Bike and Wheel Safety

Introduction Cycling and other wheeled activities are great forms of transportation and recreation. Cycling allows children and youth to be healthy and active as well as have fun. Appropriate steps must be taken however, to ensure that children and youth are safe when participating in these activities. Children, youth, parents, caregivers and communities need to be well-educated regarding the importance of safe cycling practices and the devastating injuries that can occur when practices such as helmet use are not followed. Bicycle related injuries are a major threat to the health of children and youth.

  • In 2004 there were more than 2100 bicycle-related injuries in Saskatchewan.
  • In 2008 there were 250 reported collisions between a bicycle and motor vehicle in Saskatchewan. Almost half of these collisions occurred with cyclists under the age of 20.

Bicycle

The majority of bicycle-related injuries are preventable. Common Injuries and Safe Practices Bicycles For cyclists of all ages, falls are the number one cause of injury. Children who are learning new motor skills can be expected to fall more often than older and experienced cyclists. This is true when learning any new wheeled activity. Ensuring proper safety equipment is used will help protect children and youth. Appropriate safety equipment for cycling includes:

  • Helmet – an approved bicycle helmet
  • A properly fitted bicycle – should be able to stand flatfooted over the bike with at least one inch of clearance above the top tube
  • Other equipment includes a bell or horn, reflectors and rear and front lights for night riding
  • When entering the street from driveways, parking lots and sidewalks, a cyclist may not stop and watch for traffic. This behaviour is a frequent cause of car-bike collisions involving children. Always yield to oncoming traffic, and look both ways before entering a street.
  • Riding a bicycle and facing traffic is among the most hazardous cycling practices. Riding a bike on the wrong side of a street greatly increases the chance of a collision with a motor vehicle. A bicycle is a vehicle. Motorists need to respect a cyclist’s right to share the road. Always ride on the right side of the road.
  • Young or inexperienced cyclists may turn or swerve without warning into the paths of cars travelling in the same or opposite direction. When young children are learning to ride a bike they should stay off of busy streets.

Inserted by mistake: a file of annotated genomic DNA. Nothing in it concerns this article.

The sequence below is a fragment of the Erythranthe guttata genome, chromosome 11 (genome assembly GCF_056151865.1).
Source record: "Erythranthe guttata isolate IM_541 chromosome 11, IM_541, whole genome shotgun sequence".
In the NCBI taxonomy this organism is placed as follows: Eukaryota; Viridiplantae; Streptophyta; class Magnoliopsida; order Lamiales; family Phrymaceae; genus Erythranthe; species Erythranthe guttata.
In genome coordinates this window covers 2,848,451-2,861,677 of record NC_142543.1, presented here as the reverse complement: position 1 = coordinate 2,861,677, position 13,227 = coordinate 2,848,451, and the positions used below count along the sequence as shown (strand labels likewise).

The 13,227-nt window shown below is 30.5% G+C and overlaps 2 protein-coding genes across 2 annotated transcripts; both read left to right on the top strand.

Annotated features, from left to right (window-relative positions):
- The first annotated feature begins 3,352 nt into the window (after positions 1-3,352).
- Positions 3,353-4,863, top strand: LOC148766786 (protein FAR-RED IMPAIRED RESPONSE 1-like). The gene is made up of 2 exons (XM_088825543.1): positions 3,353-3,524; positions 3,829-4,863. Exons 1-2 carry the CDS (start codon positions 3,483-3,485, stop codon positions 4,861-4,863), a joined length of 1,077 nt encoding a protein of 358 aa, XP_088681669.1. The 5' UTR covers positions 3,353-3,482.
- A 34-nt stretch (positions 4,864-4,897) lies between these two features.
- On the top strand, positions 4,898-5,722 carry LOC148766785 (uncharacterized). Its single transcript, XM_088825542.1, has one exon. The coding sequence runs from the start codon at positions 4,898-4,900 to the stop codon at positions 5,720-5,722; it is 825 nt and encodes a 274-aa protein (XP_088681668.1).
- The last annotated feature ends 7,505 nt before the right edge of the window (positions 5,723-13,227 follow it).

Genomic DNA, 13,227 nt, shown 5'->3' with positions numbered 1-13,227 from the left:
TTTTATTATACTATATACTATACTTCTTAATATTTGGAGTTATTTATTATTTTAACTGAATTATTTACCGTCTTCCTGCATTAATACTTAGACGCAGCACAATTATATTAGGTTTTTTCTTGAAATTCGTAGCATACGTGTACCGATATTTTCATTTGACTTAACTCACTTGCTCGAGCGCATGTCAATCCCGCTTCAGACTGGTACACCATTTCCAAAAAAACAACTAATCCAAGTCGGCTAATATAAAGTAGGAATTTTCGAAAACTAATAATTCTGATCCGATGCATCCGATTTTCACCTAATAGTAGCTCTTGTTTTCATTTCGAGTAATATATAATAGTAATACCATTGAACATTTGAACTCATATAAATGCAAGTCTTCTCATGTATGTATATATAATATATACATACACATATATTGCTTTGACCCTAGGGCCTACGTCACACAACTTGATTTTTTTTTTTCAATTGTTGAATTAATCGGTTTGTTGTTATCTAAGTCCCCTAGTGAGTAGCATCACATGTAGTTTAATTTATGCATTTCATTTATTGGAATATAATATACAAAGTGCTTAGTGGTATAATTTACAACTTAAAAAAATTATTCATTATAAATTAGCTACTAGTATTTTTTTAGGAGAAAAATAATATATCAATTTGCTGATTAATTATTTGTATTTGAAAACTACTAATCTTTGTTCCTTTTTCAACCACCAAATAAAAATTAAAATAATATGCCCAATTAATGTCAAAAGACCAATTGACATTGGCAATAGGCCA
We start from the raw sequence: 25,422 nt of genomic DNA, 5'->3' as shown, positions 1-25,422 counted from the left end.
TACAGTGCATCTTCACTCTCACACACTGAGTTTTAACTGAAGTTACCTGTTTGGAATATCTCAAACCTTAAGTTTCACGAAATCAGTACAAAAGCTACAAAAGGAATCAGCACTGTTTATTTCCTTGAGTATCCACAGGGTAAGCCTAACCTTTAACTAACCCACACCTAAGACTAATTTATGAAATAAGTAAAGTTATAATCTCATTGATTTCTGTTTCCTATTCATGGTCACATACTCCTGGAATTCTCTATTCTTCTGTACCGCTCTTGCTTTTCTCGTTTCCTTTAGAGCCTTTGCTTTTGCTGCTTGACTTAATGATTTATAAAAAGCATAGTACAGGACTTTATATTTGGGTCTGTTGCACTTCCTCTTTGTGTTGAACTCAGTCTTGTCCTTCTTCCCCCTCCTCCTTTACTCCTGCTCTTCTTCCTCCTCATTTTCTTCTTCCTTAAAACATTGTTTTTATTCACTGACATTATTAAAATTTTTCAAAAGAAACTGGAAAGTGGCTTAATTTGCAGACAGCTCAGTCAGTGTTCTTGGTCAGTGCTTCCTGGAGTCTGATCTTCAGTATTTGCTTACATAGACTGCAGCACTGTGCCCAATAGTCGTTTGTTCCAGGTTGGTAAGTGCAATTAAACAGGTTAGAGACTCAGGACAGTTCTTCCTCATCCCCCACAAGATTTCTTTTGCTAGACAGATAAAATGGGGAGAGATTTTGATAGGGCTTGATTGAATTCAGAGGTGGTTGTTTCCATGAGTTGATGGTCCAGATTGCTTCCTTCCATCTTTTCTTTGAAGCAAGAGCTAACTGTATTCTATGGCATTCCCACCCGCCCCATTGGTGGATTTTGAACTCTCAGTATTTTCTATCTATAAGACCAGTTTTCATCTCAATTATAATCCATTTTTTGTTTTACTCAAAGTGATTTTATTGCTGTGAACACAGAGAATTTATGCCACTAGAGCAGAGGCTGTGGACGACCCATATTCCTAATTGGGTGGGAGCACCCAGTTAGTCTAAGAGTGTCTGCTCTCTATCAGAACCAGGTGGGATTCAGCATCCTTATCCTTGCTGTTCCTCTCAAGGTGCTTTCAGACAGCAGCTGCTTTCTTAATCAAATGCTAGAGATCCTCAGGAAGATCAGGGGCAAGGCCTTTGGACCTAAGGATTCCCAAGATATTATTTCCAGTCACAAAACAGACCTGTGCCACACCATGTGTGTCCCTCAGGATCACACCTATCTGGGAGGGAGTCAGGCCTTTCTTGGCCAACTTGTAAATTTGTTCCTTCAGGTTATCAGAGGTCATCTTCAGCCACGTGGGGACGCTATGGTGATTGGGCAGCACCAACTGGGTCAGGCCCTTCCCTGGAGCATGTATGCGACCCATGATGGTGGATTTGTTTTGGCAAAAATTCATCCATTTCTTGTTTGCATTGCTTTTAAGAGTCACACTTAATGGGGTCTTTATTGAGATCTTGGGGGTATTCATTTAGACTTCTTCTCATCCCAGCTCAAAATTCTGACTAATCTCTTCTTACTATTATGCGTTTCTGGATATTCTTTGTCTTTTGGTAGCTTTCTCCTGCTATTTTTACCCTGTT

• Sidewalk riding is a common cause of cyclist injury. When a cyclist rides on the sidewalk, every driveway becomes an intersection. Motorists do not expect to encounter vehicle traffic coming from the sidewalks. Sidewalk cyclists can also be obscured by bushes, hedges or fences. If a child is going to be riding on a sidewalk, ensure constant parental supervision and yield at every street and driveway.
For safety information on child carriers and trailers for bicycles, please visit Safe Kids Canada
bike

Roller Blades

  • Environmental hazards such as gravel, debris, poor road conditions and other obstacles can be challenging for young children who are developing their balance and strength. Young children should stay off of street ways when rollerblading.
  • It is typical for riders to fall forwards with outstretched arms when learning to rollerblade. The wrist and hand are therefore very common fracture sites for children. Appropriate safety equipment to protect children from injury includes:
  • Helmet – an approved bike helmet is appropriate
  • Wrist Pads
  • Elbow Pads
  • Knee Pads
roller-blades

Scooters

  • Young children are at an increased risk of injury if they ride scooters on roadways where hazards such as vehicles, cyclists and other obstacles exist. Children should ride scooters on the sidewalk of non-busy streets when possible.
  • Uneven ground and obstacles are a risk for anyone riding a scooter, and especially for young children who are still developing their motor skills. Find paths that are free of broken pavement, rocks, and debris when learning to ride a scooter.
  • Appropriate safety equipment and gear includes:
    • Helmet – an approved bike helmet is appropriate
    • Elbow Pads
    • Knee Pads
Wrist guards are not recommended because they may interfere with steering the scooter.
scooter

Skateboards

  • Learning to maneuver and control a skateboard takes balance and full-body coordination. Children who are growing and developing will experience changes in spatial awareness, motor coordination and balance.
  • Fast speed and tricks increase the risk of injury to a child. A child who has previously developed the skills to control a skateboard may be at an increased risk of injury when experiencing a growth spurt. Changes in motor ability, coordination and spatial awareness can greatly affect a child’s ability to perform tricks.